Check out their newsletter here and keep in touch with them using this link


The Coalition for Police Transparency and Accountability released an updated letter to the Department of Justice, calling once again for a follow up on the investigation of Detroit’s Police Deparment. The updated letter comes after another killing of a young man by Detroit police officers after a failed attempt at deescalating a mental health crisis. The CPTA continues to call for accountability from DPD and urges the DOJ to take action.

“But in the end, yet another Detroit Black man is dead as the Detroit Police Department continues to conduct business as usual, and the evidence available to the Department of Justice about problems in the police department continues to mount.”
Read the letter here
Uplifting & Supporting our Community

Disability Justice Study Program – deadline extended!
DJ Study Program '22
Relentless Bodies, a disability and healing justice creative collective in Waawiiyaatanong/Detroit, will convene an intimate cohort of six disabled BIPOC people to join them in study, community, and creative practice. Understanding both disability and study expansively, their Disability Justice Study Program will occur online once a month from late Fall 2022 through Spring 2023. Applications opened October 5, and close October 30th end-of-day.

There will be a participation stipend,access support, and no previous knowledge outside lived experience with disability or chronic illness is required.

[Image Description]

Brown text on an orange, green background reads, “Disability Justice Study Program, by Relentless Bodies, Fall 2022 – Spring 2023 online monthly program.” To the left is a photo of vegetables balanced on and alongside each other, all with varying formations and shapes. Directly below text reads, “Apply at:, deadline extended until October 30th.” At the bottom are logos for Flourish Fund and Transforming Power Fund.

Apply here!

Eastside Climate Action Committee call to action
Detroit’s Disaster Recovery Plan & Stellantis Air Quality
The Eastside Climate Action Coalition (ECAC)  is asking you to make sure our voices are heard and that we hold our local government and corporations accountable regarding Flooding and Air Quality.Flooding The City received a $57.5 million grant from the federal Housing and Urban Development (HUD) agency to address disaster recovery from the June 2021 flooding. They recently released their draft plan of how they want to spend the money and are seeking feedback. You can provide your comments on how the City should spend the money by emailing The deadline is November 4. Click here to review the City’s draft plan and for more information.

Air Quality Stellantis just received its 6th violation from EGLE since opening in 2019. In response to these violations, EGLE has released a draft “consent order” that would be a legal agreement about what Stellantis must do to address the violations. You can make sure your voice is heard by leaving a voicemail at 517-284-0900 or sending an email to The deadline is November 2.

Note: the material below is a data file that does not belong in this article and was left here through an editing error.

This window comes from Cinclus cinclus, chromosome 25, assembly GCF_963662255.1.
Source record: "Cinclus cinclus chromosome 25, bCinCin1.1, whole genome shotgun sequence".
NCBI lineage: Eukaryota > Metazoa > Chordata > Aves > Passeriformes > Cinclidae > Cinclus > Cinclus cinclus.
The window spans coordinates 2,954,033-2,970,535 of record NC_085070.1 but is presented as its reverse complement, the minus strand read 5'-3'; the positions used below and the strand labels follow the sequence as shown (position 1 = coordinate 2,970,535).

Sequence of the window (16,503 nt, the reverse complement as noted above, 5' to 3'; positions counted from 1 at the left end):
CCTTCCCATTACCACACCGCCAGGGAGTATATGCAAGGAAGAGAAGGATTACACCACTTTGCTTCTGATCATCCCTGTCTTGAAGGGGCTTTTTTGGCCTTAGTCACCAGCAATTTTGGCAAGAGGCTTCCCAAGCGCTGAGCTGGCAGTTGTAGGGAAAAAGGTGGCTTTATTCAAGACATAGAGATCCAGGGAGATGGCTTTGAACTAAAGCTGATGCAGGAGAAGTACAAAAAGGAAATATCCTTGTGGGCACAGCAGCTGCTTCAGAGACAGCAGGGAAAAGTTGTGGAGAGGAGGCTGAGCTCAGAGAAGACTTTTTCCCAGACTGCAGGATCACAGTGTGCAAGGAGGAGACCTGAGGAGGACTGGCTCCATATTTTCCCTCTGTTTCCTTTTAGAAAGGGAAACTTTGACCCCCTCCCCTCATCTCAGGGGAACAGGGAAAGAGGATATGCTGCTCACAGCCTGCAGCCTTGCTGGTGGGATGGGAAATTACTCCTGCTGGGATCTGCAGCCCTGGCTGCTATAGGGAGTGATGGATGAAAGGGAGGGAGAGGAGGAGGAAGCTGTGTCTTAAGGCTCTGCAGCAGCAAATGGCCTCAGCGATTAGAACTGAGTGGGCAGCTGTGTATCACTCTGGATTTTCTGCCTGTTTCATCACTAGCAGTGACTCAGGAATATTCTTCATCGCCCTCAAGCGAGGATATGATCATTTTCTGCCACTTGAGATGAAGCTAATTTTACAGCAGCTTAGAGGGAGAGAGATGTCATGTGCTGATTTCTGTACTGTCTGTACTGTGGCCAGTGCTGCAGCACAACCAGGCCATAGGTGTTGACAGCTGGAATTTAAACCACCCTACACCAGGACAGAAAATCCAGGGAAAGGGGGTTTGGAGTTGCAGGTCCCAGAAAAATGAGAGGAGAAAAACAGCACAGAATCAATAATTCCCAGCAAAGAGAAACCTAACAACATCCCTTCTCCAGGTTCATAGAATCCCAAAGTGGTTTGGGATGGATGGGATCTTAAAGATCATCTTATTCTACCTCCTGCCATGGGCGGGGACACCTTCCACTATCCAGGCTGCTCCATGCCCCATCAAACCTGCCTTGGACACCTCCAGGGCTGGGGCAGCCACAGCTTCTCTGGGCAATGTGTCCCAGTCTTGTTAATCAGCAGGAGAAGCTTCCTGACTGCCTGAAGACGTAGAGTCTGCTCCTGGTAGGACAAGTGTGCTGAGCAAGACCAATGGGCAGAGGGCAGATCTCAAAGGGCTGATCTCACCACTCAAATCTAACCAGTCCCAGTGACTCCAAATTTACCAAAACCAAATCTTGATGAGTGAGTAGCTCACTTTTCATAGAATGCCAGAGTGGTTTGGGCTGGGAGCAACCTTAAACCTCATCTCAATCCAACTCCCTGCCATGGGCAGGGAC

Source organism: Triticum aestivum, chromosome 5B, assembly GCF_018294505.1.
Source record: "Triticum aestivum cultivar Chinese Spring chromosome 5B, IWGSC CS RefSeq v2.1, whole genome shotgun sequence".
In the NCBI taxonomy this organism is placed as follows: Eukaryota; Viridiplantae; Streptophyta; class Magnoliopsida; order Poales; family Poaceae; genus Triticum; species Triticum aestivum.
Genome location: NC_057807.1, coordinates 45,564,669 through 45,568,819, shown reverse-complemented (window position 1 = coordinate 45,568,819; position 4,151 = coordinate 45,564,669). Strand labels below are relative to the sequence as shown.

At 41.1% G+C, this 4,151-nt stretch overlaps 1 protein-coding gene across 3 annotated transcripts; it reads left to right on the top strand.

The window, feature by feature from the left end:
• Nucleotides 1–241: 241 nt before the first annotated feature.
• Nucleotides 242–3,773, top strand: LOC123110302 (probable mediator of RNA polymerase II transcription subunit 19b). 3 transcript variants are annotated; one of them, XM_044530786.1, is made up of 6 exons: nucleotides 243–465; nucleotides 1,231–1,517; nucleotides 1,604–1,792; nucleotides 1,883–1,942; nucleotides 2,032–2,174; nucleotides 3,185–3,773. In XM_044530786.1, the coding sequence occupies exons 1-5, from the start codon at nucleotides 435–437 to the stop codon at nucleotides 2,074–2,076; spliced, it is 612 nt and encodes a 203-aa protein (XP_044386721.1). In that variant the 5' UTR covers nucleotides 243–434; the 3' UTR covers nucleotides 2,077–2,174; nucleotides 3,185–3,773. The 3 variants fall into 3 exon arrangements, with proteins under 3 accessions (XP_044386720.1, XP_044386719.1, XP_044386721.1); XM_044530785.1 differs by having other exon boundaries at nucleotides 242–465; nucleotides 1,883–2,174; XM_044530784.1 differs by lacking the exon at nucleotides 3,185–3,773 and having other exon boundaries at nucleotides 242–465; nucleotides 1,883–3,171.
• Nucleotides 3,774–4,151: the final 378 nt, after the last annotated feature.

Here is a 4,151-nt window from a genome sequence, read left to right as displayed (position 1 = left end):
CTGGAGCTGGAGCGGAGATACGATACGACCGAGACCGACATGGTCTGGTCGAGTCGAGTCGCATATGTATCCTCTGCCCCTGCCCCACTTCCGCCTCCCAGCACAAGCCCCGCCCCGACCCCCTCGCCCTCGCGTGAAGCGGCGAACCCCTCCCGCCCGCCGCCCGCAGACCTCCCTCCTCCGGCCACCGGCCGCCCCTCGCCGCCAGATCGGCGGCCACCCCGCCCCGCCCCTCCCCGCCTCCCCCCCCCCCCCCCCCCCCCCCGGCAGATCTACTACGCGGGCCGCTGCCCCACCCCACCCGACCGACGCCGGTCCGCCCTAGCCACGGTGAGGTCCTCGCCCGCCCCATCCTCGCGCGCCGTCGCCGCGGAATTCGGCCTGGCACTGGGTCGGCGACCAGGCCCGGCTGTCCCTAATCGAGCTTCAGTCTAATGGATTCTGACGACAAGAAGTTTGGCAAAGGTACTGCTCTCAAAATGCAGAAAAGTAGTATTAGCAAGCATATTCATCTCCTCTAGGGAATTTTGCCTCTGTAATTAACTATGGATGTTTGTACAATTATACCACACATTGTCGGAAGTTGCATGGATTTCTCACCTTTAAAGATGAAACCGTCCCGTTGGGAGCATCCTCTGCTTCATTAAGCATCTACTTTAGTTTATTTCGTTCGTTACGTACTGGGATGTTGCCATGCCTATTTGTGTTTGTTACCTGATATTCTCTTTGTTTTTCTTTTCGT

Detroit Peoples’ Platform has prepared a helpful summary with talking points for public comment. Here is the link. They are encouraging people to tell EGLE to prioritize home repairs, especially for residents on Beniteau St.

Letting Go and Letting In w/ Healing by Choice

Healing by Choice! welcomes you to join us them with their partners at Detroit Disability Power and Free Market Detroit for ‘Letting Go and Letting In’. Healing by Choice! Practitioner Yexenia Vanegas will lead this event that uses art creation that allows attendees to release what we don’t need and make space for what nourishes us.
Sunday, October  30th, 1:00pm – 3:00pm EST

at Garage Cultural: 4670 Junction Ave, Detroit


Detroit Disability Power Vote Action

Did you know that more than a quarter of people have disabilities, including more than 128,000 of us here in Detroit? There are vital amendments to the state constitution on the ballot, including two that directly affect people with disabilities: the proposals to guarantee reproductive rights and expand voting access.

DDP is looking for folks to join them in their efforts to increase voter turnout in Detroit. They are a non-partisan organization, so these opportunities are focused on increasing turnout by helping people make a vote plan, as well as connecting the dots between what the local disability community needs/wants and our engagement in the democratic process.

Tuesday November 8th (Election Day), they have shifts throughout the day where you’ll be doing the following:

  • In-person voter protection at various Detroit polling locations,
  • encourage voters to fill out a survey on polling site accessibility,
  • ensure no voter suppression is happening (you’ll get trained in advance on how to report/address it),
  • and celebrate your neighbors voting!

In line with DDP’s core mission and values, we have structured these opportunities to be highly accessible and very flexible to meet a range of accommodation needs. Lunch will be provided and gas stipends if requested.

Unsure about signing-up? Don’t hesitate to hit up Rami, DDP’s


ACLU MI has recently launched and announced the misconduct hotline for Michiganders to report instances of police misconduct or abuse based on immigration status (or assumptions about immigration status).

If you or a loved one have been pulled over, harassed, arrested, or detained by a police officer because of actual or perceived immigration status (e.g., skin color, spoken language, or name), you are encouraged to call the hotline and leave a message detailing the experience. The ACLU of Michigan is committed to investigating those reports and will assist in taking action against police departments when possible.

Flyers are also available in 4 different languages:


“Settle your quarrels, come together, understand the reality of our situation, understand that fascism is already here, that people are already dying who could be saved, that generations more will live poor butchered half-lives if you fail to act. Do what must be done, discover your humanity and your love in revolution.” -George Jackson

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Boggs Center to Nurture Community Leadership
3061 Field Street
Detroit, Michigan 48214